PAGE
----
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Let mer see . . . happy see day.

 

Count’em . . . three!  Becky Ann and two of Ken’s boats.

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Click here to see a post I did a few months back on crewboats exclusively.  Miami River shuttles in here past Charleston in drydock.

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Becky, Doris, and Maria T.

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Wolf River has returned to the sixth boro after some time away.  Brazil maybe?

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A few weeks ago, here’s Julia assisting as Freddy K Miller prepares to move a construction barge away from Governors Island.

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Miss Ayva in the straits of Gowanus down under the BQE is one of the workhorses . . . work ponies of the harbor, not unlike

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this unidentified vessel off Happy Dynamic‘s stern and

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Gabby . . . here staying ahead of Sarah Ann and her clutch of barges and

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Julia fearlessly speeding out the flat Narrows to run someone out to Gravesend Bay.

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All fotos by Will Van Dorp.

Separating Copacabana and Ipanema is a point I think is called Arpoador (Harpooneer).  From that point, this is looking northeast toward the entrance to the harbor.

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This is closer to the shore, nets deploying.

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This small boat is passing between the point and Ilha Rasa.  It appears to have a large fish over the portside.

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Here, as seen from the east end of Ipanema and looking between Ilhas Cagarras and Palmas is another view of the offshore rig.  I don’t see it identified on AIS.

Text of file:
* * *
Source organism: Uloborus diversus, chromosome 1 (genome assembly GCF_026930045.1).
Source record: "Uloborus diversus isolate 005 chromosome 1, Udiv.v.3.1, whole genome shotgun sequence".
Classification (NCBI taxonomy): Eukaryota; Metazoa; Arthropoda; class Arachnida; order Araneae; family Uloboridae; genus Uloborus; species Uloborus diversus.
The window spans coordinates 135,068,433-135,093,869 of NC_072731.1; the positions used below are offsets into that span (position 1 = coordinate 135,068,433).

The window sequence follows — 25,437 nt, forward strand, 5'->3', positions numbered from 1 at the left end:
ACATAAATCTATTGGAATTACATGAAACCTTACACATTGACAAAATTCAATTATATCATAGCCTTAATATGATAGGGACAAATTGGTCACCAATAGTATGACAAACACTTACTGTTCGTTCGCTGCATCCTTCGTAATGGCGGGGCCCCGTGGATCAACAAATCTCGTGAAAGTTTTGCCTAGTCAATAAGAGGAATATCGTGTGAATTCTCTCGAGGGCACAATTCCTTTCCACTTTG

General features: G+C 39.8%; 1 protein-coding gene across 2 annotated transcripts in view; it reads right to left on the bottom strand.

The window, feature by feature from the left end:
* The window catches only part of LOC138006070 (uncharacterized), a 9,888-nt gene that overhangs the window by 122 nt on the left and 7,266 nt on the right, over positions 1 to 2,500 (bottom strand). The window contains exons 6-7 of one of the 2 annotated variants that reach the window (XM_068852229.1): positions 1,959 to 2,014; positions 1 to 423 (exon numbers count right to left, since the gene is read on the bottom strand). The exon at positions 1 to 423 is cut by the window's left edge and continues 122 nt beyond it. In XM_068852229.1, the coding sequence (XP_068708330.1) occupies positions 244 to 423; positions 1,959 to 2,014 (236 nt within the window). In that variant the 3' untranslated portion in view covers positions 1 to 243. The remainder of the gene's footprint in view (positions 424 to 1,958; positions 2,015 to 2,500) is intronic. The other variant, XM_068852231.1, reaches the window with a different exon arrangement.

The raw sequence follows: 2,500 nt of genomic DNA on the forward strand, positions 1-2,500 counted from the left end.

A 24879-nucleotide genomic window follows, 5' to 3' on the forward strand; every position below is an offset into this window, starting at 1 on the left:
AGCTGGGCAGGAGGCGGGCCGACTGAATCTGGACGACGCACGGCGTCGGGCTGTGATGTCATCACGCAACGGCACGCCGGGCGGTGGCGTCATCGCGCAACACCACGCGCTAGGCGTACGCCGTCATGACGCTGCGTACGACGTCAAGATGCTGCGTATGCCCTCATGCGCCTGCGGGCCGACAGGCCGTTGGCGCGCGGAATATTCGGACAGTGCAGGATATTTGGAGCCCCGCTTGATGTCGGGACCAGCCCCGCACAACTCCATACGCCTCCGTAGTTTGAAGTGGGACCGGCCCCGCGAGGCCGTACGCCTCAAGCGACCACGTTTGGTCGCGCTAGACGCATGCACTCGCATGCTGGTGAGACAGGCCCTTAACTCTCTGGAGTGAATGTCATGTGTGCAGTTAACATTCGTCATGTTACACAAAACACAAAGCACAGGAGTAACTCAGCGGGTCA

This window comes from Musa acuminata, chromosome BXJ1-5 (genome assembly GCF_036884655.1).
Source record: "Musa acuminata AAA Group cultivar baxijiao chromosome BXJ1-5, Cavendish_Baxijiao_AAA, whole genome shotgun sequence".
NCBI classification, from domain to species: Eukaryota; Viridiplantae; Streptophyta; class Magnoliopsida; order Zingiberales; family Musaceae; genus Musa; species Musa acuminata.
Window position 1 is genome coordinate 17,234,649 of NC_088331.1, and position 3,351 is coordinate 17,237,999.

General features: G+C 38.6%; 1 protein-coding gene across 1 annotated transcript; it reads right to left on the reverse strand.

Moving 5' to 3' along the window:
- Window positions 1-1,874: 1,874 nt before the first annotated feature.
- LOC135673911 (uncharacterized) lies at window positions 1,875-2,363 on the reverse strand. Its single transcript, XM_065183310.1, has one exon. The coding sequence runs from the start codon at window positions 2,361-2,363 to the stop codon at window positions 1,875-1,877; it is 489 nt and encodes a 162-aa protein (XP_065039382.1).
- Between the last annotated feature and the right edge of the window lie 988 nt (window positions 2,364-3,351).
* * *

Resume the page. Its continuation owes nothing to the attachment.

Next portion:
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xHere is one of many dozens on vessels seen from the Rio-Niteroi Bridge and looking north beyond Guanabara Bay toward the Serra dos Orgoas.

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Among these vessels, I did spot a Candies and a Seacor boat, not shown here.

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I’ve tried unsuccessfully to identify on non-OSV 1950s style passenger/cargo vessel, gray and in front and center.  Anyone know?  [Update:  it's called Teknik Perdana, 1974, hydrographic research vessel.  see comment.] 

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All fotos by Will Van Dorp.  More as possible.

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My job . . . Summer AND Fall 2014

Graves of Arthur Kill

Click to order your copy of Graves of Arthur Kill, by Gary Kane and Will Van Dorp. 3Fish Productions.

Seth Tane American Painting

My other blogs

My Babylonian Captivity

Reflections of an American hostage in Iraq, 20 years later.

Henry's Obsession

My imaginings and bowsprite's renderings of Henry Hudson's trip through the harbor 400 years ago.

Tale of Two Marlins

Blue Marlin spent 600+ hours loading tugs and barges in NYC Sixth Boro. Click on image for presentation made to NY Ship Lore and Model Club, July 25, 2011.